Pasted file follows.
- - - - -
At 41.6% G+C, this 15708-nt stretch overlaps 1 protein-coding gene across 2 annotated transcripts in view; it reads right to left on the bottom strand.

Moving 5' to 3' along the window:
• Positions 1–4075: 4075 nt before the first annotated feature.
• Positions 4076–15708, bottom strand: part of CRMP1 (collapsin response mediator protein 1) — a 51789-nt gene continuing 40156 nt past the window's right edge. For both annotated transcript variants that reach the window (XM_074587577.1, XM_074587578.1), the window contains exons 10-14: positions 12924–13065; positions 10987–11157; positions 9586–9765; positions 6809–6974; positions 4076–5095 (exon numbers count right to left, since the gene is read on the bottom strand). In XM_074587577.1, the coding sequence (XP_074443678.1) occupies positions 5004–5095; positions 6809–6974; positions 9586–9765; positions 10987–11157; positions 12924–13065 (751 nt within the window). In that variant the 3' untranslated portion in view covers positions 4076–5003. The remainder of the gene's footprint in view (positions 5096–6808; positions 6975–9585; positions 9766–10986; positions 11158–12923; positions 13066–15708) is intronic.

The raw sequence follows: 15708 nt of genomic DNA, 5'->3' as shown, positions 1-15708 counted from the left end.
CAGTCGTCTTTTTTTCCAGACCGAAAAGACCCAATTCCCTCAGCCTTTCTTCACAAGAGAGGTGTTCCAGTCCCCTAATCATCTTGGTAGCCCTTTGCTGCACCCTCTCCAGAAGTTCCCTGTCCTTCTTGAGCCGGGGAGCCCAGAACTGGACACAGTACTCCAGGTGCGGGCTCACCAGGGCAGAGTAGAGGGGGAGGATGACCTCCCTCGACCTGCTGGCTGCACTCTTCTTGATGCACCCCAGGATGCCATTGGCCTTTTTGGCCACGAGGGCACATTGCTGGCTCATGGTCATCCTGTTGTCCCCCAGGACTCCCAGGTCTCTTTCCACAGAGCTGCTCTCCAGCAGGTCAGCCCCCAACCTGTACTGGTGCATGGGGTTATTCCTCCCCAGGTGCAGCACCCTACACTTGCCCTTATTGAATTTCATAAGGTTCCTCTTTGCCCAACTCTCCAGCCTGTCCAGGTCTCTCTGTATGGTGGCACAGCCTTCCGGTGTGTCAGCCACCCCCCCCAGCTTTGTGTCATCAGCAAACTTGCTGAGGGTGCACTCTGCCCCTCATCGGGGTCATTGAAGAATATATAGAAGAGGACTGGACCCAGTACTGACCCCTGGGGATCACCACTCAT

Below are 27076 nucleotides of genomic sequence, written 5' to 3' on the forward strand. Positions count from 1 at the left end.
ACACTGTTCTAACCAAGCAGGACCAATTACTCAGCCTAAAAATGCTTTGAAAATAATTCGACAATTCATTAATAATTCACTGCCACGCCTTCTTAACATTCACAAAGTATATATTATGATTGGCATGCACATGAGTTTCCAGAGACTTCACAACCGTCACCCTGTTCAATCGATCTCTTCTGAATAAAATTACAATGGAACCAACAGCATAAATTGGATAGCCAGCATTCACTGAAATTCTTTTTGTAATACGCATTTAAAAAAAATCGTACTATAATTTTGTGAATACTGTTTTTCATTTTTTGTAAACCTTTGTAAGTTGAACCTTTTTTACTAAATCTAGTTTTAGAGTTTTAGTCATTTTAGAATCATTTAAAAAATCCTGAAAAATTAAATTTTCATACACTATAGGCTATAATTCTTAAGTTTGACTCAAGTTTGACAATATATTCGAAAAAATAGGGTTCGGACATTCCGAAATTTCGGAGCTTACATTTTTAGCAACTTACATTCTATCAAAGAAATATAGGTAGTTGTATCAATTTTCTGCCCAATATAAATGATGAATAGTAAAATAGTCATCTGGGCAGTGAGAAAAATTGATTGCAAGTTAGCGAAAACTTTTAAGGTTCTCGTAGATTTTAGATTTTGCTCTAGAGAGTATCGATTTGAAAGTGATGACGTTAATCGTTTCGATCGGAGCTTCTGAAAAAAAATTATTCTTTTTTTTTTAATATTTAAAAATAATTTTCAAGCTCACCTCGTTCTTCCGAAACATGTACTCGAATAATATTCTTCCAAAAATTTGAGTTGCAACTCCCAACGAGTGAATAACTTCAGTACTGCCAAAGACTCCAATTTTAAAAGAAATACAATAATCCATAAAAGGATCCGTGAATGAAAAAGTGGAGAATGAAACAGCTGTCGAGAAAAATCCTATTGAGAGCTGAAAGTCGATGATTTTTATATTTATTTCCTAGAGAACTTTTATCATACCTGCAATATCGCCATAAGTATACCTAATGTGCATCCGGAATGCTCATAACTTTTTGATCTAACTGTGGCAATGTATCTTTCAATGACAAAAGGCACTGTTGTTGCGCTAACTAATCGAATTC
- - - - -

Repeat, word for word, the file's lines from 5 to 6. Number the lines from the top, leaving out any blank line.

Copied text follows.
The raw sequence follows: 15708 nt of genomic DNA, 5'->3' as shown, positions 1-15708 counted from the left end.
CAGTCGTCTTTTTTTCCAGACCGAAAAGACCCAATTCCCTCAGCCTTTCTTCACAAGAGAGGTGTTCCAGTCCCCTAATCATCTTGGTAGCCCTTTGCTGCACCCTCTCCAGAAGTTCCCTGTCCTTCTTGAGCCGGGGAGCCCAGAACTGGACACAGTACTCCAGGTGCGGGCTCACCAGGGCAGAGTAGAGGGGGAGGATGACCTCCCTCGACCTGCTGGCTGCACTCTTCTTGATGCACCCCAGGATGCCATTGGCCTTTTTGGCCACGAGGGCACATTGCTGGCTCATGGTCATCCTGTTGTCCCCCAGGACTCCCAGGTCTCTTTCCACAGAGCTGCTCTCCAGCAGGTCAGCCCCCAACCTGTACTGGTGCATGGGGTTATTCCTCCCCAGGTGCAGCACCCTACACTTGCCCTTATTGAATTTCATAAGGTTCCTCTTTGCCCAACTCTCCAGCCTGTCCAGGTCTCTCTGTATGGTGGCACAGCCTTCCGGTGTGTCAGCCACCCCCCCCAGCTTTGTGTCATCAGCAAACTTGCTGAGGGTGCACTCTGCCCCTCATCGGGGTCATTGAAGAATATATAGAAGAGGACTGGACCCAGTACTGACCCCTGGGGATCACCACTCAT